Business at old Pasar Belait better: vendors
VENDORS at Pasarneka Kuala Belait have recorded steady sales since the building's opening four years ago, but claimed business was better at the old Pasar Kuala Belait located at the edge of town because of its open air design.
Sellers at Pasarneka Kuala Belait, often referred as Pasar Baru Kuala Belait, told The Brunei Times that sales began slowly during their initial relocation to the new building in 2011 because its walled up design prevents the onlooking public from viewing the market's operations.
Lee Sweet Kiat, who has been selling fruit and dry goods for over 40 years, said the building's unconventional design provided better shelter from hot and rainy weather, but was not able to attract as many customers as an open air design.
“Believe it or not, not everyone knows that the market has now been moved here. If you are driving across the road, it's very unlikely that you will notice the place as a market. It resembles an office or government department,” said the 61-year-old.
Operating at one of the market's booths costs a monthly fee of $25, which sellers noted as the main attraction for them to trade there.
For fishmonger Azmi Aduni, his main issue is securing a steady supply of fish for sale, but added that this is a normal part of selling fish and seafood in Brunei Darussalam.
“I get most of my supply of Belait and the rest from Muara, which is sometimes imported,” he said, adding that whole, uncut salmon imported from Norway and Holland – usually retailed at $15 a kilogramme – was the popular choice among Belait residents for foreign sourced fish.
Retired policeman Rosli Hj Abdul Roslan, who now runs his family's business, said his mother – who is unable to trade anymore because of health issues – thought highly of the new market because of the stability it offered.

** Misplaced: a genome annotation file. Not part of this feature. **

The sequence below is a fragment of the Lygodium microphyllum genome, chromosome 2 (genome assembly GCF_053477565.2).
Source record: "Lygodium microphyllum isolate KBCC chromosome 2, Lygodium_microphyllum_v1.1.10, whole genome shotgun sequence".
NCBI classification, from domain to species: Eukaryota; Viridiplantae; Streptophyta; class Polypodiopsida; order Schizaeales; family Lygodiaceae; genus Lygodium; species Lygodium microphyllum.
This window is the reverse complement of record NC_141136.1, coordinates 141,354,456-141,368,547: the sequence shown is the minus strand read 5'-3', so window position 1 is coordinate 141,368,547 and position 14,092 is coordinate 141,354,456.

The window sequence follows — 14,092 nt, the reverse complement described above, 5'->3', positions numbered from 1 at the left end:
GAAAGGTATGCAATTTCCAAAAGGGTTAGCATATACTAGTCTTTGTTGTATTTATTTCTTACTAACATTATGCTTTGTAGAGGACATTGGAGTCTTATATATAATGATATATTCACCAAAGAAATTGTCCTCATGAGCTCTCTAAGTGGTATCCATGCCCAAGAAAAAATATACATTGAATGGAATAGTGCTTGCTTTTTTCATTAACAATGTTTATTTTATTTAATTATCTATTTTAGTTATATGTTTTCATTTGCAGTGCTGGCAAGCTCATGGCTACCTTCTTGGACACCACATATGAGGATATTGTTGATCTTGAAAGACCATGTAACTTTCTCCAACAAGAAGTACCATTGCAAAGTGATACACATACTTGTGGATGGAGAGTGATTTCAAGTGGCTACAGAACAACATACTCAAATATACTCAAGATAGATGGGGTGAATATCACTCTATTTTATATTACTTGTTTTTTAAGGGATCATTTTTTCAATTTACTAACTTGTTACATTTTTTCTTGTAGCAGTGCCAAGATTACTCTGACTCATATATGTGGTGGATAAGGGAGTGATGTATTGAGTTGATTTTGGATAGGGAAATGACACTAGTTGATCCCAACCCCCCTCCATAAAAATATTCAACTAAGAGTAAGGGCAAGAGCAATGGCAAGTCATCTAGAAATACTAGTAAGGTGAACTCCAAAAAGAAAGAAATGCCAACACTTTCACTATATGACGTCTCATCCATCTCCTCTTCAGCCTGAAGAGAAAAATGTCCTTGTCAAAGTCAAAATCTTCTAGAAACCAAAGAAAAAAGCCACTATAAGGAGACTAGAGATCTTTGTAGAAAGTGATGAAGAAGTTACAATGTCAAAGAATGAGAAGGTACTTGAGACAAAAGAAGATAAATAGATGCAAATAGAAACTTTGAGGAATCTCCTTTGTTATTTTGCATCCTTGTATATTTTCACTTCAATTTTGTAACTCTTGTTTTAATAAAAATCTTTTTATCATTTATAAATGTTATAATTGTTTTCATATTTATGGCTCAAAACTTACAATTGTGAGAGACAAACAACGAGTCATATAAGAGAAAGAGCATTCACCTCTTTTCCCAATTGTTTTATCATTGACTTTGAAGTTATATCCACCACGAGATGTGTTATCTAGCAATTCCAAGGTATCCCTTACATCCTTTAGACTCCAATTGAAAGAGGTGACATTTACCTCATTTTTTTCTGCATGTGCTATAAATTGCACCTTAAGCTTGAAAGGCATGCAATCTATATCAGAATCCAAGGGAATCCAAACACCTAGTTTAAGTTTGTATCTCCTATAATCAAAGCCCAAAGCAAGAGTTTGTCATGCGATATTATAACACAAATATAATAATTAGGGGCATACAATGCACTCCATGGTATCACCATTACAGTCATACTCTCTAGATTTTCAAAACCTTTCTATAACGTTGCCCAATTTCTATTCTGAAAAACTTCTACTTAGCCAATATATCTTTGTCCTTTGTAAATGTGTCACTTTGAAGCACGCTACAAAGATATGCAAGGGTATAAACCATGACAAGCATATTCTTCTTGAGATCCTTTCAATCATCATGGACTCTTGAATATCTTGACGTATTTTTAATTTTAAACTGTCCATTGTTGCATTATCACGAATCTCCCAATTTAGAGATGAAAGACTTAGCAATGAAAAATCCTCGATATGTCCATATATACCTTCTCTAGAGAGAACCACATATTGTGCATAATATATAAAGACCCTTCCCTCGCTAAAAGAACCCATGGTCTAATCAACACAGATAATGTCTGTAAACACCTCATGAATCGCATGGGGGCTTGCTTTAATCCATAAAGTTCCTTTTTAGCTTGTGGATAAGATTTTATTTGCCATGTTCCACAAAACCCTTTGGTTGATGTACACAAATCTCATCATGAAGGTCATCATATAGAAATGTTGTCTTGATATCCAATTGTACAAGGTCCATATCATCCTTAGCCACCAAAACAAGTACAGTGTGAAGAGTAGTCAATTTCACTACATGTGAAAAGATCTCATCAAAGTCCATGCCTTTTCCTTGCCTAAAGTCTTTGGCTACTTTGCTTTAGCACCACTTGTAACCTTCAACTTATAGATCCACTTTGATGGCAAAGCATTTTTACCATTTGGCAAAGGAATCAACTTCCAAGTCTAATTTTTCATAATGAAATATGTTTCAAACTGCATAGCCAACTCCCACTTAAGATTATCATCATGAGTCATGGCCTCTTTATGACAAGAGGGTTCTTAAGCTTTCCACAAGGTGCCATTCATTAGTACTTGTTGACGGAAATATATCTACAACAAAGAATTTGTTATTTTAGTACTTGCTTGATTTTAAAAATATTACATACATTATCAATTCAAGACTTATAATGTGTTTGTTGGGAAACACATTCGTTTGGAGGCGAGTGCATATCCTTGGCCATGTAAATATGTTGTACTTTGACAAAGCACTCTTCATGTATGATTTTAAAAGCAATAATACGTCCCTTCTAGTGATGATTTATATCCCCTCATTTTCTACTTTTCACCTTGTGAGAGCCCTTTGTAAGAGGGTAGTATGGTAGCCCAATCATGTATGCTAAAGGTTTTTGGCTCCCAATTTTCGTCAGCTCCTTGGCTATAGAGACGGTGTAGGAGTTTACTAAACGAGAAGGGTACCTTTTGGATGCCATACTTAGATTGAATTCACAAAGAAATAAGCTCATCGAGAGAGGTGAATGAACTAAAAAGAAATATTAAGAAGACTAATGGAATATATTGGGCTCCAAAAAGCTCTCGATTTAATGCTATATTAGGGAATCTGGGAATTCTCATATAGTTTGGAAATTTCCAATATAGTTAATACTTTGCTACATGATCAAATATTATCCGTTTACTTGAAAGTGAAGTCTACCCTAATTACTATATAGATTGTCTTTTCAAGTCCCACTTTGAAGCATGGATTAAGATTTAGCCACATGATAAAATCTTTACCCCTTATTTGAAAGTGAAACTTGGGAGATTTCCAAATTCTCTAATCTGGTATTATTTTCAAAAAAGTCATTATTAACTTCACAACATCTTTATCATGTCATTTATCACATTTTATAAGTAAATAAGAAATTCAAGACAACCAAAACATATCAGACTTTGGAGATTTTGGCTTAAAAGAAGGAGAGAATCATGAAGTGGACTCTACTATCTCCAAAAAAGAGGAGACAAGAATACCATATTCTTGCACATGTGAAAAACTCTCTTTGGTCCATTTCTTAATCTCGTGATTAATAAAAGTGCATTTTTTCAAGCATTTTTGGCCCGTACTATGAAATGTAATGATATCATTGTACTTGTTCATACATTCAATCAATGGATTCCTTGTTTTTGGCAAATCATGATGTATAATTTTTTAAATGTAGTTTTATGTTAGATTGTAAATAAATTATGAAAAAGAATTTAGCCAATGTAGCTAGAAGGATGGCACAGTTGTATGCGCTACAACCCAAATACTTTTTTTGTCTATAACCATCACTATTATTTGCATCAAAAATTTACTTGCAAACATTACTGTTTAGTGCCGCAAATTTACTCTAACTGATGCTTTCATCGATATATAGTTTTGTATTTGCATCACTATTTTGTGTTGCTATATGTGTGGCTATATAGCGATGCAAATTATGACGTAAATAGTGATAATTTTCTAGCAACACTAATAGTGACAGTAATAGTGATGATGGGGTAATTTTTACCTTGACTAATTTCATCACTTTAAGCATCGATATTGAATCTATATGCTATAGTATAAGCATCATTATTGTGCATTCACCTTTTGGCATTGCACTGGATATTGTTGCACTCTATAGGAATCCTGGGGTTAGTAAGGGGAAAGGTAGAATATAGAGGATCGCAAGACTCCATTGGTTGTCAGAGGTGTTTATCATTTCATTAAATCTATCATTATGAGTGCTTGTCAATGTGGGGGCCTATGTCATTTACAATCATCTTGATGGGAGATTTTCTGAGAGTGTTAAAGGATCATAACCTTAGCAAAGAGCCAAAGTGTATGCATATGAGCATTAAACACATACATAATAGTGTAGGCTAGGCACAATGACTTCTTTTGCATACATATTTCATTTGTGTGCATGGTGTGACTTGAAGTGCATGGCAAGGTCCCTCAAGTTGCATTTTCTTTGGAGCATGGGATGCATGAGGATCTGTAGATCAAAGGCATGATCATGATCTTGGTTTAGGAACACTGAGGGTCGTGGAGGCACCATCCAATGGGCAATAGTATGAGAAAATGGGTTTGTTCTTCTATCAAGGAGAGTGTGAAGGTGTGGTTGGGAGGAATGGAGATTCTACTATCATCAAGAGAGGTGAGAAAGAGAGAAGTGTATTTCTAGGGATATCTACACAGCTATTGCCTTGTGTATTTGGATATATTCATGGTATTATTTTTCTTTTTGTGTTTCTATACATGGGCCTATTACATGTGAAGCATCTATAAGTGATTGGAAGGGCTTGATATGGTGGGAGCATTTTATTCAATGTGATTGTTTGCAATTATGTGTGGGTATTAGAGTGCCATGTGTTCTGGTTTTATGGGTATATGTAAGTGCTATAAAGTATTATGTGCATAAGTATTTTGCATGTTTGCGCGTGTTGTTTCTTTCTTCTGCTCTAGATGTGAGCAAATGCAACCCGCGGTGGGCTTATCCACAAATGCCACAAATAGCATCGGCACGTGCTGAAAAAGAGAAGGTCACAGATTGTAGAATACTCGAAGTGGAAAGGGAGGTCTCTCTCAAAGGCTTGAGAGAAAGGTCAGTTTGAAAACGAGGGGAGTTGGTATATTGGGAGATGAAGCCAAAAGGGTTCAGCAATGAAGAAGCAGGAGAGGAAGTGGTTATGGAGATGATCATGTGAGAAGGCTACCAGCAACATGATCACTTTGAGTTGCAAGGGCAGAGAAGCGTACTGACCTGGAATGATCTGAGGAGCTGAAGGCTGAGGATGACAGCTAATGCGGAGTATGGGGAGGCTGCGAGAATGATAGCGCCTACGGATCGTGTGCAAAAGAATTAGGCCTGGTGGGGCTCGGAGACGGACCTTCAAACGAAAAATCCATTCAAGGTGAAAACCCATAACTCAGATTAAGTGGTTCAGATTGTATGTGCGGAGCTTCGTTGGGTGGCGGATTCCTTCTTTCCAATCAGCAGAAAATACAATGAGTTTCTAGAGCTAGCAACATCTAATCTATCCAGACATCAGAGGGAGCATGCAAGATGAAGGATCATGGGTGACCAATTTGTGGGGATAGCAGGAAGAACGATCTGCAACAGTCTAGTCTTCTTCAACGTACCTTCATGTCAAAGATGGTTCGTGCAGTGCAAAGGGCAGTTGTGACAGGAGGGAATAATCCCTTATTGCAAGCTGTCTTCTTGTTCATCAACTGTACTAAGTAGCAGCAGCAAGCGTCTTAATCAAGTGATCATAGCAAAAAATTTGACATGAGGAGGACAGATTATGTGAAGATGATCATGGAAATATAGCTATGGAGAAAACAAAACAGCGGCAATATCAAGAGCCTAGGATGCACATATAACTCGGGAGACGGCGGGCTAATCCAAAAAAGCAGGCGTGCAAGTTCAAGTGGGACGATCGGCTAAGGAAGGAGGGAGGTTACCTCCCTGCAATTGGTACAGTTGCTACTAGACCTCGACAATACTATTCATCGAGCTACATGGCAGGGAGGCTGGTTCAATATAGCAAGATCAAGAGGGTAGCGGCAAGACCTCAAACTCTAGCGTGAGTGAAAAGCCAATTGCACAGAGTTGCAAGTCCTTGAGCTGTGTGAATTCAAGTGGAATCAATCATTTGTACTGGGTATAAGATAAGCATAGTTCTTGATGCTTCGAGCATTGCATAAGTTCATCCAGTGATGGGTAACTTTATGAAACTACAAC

“When I was working as a policeman, my mother would always trade in many different areas across Belait; the old Seria wet market, stalls in Lorong 3 Seria and the old Kuala Belait market. Here the structure and building is solid and well maintained.
“Total sales isn't all that much, usually between $20-$30 with our most popular product being ambulung (sago used to make ambuyat),” said Rosli.
A third section of market is a food court, which sees regular flow of customers in the morning, lunch and late afternoon when Belait residents get off work.
James Liew, who won the tender to run several stalls selling Indonesian, Chinese, Malay and Western food, said he planned to continue operations for the foreseeable future, having secured a consistent clientele on weekdays.
“When I opened Dapor Sri Pasar three years ago, I decided to renovate the flooring and seating space to provide a more comfortable environment for people to dine in. Nowadays, we can expect full seating in the mornings after we open at 7am on weekdays,” he said.
The market is joined by small stalls or tamu set up adjacent to the building on the weekends, operating from as early as 7am and stopping shortly after noon.
The Brunei Times